Fit people who go for daily runs or bike rides often take their dogs with them for company. But extended runs can be hard or harmful for certain breeds or senior dogs.
For instance, short-nosed breeds like pugs and bulldogs have respiratory issues that are not good for running long distances.
A dog that is eight is considered a senior dog, so exercise should be modified and appropriate.
13. Summer Heat
Dogs don’t sweat and tolerate high temperatures as well as humans do.
Dogs have sweat glands in their paws, but their primary cooling mechanism is through panting.
Dogs cannot regulate their body temperature the same way humans do, which makes them susceptible to overheating.
Exercise your dog early in the morning or late evening when temperatures are not as high. If your dog starts to overheat, wet them down with water, which can help reduce their body temperature by up to ten degrees.
During hot summer months, always provide shade and water when your dog is outdoors for an extended period, and air conditioning helps keep everyone cool and comfortable.
14. Loud Noises
A dog’s sense of hearing is four times greater compared to humans. What humans hear from twenty feet away, our dogs hear from 80 feet away, and they hear twice as many frequencies.
Loud noises that bother dogs are things like fireworks, gunfire, sirens, cars backfiring, motorcycles, car alarms, yard equipment, household appliances, etc.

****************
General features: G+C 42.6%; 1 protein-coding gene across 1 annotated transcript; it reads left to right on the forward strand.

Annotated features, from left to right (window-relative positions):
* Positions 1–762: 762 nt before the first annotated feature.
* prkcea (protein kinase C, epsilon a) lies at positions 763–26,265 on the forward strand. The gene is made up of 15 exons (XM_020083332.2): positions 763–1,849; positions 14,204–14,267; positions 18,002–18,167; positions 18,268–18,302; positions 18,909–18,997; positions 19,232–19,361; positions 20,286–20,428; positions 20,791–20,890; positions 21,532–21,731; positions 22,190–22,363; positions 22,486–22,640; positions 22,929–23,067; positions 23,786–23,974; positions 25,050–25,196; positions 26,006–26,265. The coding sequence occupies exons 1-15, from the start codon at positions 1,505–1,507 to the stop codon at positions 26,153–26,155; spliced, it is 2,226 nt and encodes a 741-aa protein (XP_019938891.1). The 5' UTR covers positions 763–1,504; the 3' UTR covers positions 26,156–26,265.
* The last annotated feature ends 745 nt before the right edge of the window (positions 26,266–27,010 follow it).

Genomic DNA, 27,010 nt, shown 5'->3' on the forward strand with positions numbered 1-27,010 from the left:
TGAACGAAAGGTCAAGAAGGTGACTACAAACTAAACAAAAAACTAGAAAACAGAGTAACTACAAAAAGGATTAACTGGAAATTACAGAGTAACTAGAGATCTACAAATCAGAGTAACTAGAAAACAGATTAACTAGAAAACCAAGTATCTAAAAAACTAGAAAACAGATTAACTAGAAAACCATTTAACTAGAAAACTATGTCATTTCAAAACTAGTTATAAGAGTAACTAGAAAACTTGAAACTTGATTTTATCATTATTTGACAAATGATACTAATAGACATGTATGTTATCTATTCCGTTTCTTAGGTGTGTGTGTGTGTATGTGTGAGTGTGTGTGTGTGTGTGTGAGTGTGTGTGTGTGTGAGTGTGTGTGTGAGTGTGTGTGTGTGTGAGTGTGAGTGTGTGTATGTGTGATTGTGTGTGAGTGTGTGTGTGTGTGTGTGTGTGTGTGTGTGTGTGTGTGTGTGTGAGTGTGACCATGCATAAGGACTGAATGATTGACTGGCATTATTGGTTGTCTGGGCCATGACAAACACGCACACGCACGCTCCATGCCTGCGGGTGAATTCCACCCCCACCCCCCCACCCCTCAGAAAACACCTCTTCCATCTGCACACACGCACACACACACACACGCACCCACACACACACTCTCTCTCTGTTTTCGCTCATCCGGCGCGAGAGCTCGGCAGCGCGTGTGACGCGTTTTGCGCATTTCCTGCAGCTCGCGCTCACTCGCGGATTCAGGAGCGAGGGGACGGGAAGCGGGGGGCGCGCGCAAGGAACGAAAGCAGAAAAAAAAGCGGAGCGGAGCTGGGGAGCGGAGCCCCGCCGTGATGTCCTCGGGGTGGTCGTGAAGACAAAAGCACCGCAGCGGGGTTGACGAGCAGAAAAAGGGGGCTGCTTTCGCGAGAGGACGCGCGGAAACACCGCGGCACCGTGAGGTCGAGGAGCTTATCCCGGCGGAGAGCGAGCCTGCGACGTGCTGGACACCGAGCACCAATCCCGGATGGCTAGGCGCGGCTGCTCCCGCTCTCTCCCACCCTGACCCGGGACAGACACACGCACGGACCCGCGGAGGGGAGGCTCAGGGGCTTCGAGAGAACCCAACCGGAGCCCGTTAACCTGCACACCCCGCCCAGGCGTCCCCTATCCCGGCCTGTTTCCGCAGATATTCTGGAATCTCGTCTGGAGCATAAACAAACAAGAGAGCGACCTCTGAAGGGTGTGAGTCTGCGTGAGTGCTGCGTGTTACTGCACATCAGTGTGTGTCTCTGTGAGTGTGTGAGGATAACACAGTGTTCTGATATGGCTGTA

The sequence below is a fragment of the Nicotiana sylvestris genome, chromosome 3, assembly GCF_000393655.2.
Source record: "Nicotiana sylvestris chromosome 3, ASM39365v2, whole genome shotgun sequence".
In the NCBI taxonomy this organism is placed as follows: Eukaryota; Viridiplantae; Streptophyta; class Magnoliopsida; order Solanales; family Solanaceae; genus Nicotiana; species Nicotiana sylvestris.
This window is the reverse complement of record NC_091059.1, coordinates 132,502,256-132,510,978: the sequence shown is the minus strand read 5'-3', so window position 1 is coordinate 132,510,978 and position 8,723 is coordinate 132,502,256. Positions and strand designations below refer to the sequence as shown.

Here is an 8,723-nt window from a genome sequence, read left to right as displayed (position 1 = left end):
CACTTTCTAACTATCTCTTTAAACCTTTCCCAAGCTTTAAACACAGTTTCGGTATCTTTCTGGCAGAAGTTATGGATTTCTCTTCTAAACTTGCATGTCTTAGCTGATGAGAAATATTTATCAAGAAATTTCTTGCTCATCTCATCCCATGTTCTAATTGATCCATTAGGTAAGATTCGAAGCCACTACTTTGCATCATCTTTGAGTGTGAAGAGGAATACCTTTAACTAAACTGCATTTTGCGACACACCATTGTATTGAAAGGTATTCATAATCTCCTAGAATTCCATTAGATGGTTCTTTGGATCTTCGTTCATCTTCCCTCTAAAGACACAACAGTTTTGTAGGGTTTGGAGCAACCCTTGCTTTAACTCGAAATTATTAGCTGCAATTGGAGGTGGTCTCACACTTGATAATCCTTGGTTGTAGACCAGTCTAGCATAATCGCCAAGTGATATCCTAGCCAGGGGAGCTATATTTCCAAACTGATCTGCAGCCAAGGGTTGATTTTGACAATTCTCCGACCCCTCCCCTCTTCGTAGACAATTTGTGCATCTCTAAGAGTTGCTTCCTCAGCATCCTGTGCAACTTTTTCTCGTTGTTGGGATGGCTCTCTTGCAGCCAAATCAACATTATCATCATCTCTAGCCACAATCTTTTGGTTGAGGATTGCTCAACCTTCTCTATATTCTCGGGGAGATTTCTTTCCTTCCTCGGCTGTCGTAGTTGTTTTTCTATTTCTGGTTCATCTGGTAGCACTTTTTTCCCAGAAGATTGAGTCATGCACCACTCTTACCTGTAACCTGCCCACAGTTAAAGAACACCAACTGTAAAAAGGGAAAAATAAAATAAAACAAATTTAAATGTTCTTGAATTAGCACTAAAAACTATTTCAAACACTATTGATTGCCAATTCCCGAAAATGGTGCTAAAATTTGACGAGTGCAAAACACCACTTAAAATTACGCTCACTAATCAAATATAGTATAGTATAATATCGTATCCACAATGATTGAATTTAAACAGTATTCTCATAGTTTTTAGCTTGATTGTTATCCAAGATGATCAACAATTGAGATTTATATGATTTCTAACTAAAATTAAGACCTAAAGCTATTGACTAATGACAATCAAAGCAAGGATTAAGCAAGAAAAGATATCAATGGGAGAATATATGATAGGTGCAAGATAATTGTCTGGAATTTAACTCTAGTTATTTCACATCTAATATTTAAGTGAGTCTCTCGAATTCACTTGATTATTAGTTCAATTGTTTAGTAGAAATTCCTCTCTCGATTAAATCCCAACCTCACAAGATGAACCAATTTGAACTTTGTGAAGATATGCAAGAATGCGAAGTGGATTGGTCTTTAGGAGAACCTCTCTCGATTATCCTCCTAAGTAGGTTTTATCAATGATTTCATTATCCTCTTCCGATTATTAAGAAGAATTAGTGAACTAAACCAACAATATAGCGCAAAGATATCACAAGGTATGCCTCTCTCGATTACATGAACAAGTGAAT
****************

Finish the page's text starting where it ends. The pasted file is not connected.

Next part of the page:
Think about your dog when listening to music or watching action-packed movies. How loud is it? If it’s loud to you, it’s really, really loud to your dog.
If you feel like cranking up some Metallica in the car, hold off on that urge if you have your dog with you.
15. The Same Food Over and Over
Owners are guilty of feeding their dogs the same food day after day, week after week, year after year.
Your dog eats what you put in front of them, but that doesn’t mean they aren’t bored with their food.
You don’t need to change your dog’s food on a daily basis or cook them gourmet meals. A little variety here and there will keep your dog looking forward to mealtime.
Supplement their food with healthy vegetables, a little rice, a little broth, or a little bit of meat from time to time.
16. Dinnertime Interruptions
When it’s time for your dog to eat, place their bowl in a low traffic area and leave them alone.
Someone touching you, bumping you, or moving your food would annoy you, and the same is true for your dog.
17. Teasing Your Dog with Treats
Teasing your dog with treats may be fun for you, but it’s frustrating for your dog.
You are teaching your dog not to trust you when it comes to treats and rewards. Teasing will result in your dog lunging for the treat in your hand instead of taking treats gently.
18. Changing Your Smell
Dogs use their noses to identify people and other dogs.
The area of a dog’s brain that processes smell is 40 times larger than the corresponding region in a human brain. This is why dogs can be trained to identify low blood sugar in people with diabetes or find lost people.
Soaps, deodorants, body sprays, and perfumes can create confusion for a dog.
If you are sweaty from a workout or squeaky clean from a shower and your dog is sniffing you over, they are just double checking you are still you.